Note: This interview was first published on November 21, 2019 and is being republished on December 3, 2019 after calls for the death penalty for those accused of the Telangana vet’s rape and murder have gained ground, including within parliament.
New Delhi: Professor Prabha Kotiswaran, who teaches law and social justice at King’s College London, has been arguing through her work that more stringent criminal law – which focuses on intensified punishments – should not be the only focus of those who want to tackle complex social issues such as human trafficking and sexual violence.
Kotiswaran is the author of Dangerous Sex, Invisible Labor: Sex Work and the Law in India and the co-author of Governance Feminism: An Introduction.
While in Delhi for a range of events, including a public lecture organised by Project 39A on criminal law and sexual violence in India on Friday evening, Kotiswaran spoke to The Wire about why criminal law shouldn’t be the only solution, what she thinks the alternatives are, the #MeToo movement, and more.
One of the events you’re in Delhi for is a public lecture on ‘The Carceral Politics of Sexual Violence’. What is your opinion on laws around sexual violence in India – including recent changes that have increased punishments and introduced the death penalty – and how cases are dealt with here?
You will need to attend the lecture for this! In short, five years after Jyoti Pandey’s rape and murder, we find an intensification of a carceral approach to sexual violence when we have barely come to grips with how the Criminal Law (Amendment) Act of 2013 has been implemented.
Cynically catering to a politics of perception or being seen to be doing something about sexual violence, these laws threaten to unleash a range of intended and unintended consequences that, in my view, will sadly only undermine the efforts to address the sexual violence perpetrated against women, girls and boys.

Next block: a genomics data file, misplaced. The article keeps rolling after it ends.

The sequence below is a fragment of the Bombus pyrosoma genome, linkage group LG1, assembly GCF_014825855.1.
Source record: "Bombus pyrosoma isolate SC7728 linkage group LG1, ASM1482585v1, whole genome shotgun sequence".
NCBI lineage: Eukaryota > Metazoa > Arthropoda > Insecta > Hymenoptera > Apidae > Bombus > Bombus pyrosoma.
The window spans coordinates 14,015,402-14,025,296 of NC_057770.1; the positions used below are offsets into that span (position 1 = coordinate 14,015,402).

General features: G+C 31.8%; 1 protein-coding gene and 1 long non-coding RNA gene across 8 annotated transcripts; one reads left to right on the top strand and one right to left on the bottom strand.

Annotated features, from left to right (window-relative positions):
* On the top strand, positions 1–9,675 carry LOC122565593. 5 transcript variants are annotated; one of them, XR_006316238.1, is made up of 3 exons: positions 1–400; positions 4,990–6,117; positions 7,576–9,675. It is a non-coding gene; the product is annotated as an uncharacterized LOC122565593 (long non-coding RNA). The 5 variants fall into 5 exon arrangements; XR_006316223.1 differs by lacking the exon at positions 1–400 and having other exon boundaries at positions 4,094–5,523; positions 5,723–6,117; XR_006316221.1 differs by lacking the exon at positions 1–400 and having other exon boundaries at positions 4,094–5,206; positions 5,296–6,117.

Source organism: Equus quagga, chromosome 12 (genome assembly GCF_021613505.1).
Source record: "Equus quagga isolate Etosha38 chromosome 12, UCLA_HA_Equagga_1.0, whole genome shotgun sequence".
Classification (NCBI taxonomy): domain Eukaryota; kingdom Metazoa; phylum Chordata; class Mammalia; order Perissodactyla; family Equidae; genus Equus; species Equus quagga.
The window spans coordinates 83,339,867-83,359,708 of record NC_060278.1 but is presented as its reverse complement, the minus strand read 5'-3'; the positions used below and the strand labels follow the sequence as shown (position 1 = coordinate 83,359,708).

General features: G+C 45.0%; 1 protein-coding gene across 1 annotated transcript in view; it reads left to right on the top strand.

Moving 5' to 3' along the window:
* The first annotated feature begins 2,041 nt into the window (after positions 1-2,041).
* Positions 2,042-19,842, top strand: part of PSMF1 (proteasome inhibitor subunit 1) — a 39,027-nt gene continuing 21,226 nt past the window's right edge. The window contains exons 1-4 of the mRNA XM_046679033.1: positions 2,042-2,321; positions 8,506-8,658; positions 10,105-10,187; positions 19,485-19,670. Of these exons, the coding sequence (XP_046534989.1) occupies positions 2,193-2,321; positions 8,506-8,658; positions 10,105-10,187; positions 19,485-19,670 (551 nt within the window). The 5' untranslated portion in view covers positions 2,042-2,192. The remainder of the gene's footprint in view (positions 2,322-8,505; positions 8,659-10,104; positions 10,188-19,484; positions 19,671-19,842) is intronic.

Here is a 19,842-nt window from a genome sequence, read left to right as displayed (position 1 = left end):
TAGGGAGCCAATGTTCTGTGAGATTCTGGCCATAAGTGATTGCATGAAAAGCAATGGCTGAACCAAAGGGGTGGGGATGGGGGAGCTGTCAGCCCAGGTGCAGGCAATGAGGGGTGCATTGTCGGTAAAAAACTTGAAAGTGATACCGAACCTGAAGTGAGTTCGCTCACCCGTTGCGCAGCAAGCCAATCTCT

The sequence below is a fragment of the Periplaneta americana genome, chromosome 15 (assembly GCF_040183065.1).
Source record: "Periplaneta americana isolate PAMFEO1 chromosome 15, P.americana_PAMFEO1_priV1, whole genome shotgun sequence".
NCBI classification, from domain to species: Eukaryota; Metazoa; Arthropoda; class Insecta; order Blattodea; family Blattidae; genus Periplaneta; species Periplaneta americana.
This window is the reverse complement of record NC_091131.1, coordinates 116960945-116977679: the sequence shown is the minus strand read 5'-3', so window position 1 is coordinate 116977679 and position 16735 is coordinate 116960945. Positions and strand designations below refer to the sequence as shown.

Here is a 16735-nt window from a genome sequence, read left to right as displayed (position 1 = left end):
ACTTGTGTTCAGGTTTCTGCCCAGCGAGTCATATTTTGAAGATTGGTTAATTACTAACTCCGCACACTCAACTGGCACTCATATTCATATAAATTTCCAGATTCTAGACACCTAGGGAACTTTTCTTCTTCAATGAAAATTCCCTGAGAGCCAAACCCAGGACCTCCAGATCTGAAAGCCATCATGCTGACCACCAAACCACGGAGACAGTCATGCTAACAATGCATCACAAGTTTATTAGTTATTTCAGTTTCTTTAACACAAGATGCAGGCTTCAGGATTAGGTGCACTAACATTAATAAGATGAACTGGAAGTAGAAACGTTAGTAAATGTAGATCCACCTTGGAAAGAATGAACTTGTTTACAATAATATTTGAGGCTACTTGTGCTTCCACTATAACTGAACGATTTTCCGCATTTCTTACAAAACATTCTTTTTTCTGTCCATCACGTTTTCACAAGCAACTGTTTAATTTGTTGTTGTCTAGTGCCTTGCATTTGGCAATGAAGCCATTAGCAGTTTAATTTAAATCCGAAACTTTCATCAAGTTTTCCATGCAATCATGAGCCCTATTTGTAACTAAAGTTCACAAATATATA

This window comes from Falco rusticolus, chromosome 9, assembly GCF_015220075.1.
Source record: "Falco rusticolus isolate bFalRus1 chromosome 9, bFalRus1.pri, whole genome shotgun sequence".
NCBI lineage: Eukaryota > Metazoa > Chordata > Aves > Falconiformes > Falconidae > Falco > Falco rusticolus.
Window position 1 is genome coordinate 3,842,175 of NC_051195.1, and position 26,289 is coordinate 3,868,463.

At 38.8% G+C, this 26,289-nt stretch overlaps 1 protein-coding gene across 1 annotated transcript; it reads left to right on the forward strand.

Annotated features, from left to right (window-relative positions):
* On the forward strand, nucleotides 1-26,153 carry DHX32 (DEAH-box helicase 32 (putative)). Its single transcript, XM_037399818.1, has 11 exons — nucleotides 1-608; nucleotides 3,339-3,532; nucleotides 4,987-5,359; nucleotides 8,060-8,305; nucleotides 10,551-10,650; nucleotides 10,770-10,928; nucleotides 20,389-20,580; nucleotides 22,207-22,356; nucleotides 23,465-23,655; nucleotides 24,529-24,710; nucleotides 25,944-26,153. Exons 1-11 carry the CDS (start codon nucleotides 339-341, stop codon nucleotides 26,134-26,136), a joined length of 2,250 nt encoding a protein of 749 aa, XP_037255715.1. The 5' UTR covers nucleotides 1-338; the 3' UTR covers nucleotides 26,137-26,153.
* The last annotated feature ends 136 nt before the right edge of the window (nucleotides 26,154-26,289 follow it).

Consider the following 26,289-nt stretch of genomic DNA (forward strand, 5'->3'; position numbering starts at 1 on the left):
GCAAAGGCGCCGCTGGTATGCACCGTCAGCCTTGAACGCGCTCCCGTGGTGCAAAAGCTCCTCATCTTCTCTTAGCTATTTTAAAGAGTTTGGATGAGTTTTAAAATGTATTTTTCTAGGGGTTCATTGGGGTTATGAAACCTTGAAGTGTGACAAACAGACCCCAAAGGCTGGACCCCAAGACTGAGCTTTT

A study from earlier this found that SCs and STs and overrepresented in Indian prisons – one in every three undertrials was either SC or ST. In addition, three-quarters of death row prisoners in India are from lower castes or religious minorities, another study found.
Does your disagreement with rigid carceral politics – like several prison abolitionists – also come from the fact that social inequalities may be reflected in the way criminal law is implemented?
Yes absolutely, this is always the danger of overcriminalisation. We need to be prepared for the fact that while seemingly progressive criminal laws meant to sound tough on sexual violence may in fact punish a few violent offenders, they could also be invoked against both offenders and non-offenders from weak socio-economic backgrounds who do not have the wherewithal to engage a competent lawyer to ensure that they have a fair trial. We can learn from other countries like the US, with its mass incarceration of African-American men.
You have written in the past about human trafficking, and why the raid-rescue-rehabilitation model that India has been focusing on may not be the answer. Could you explain why that is?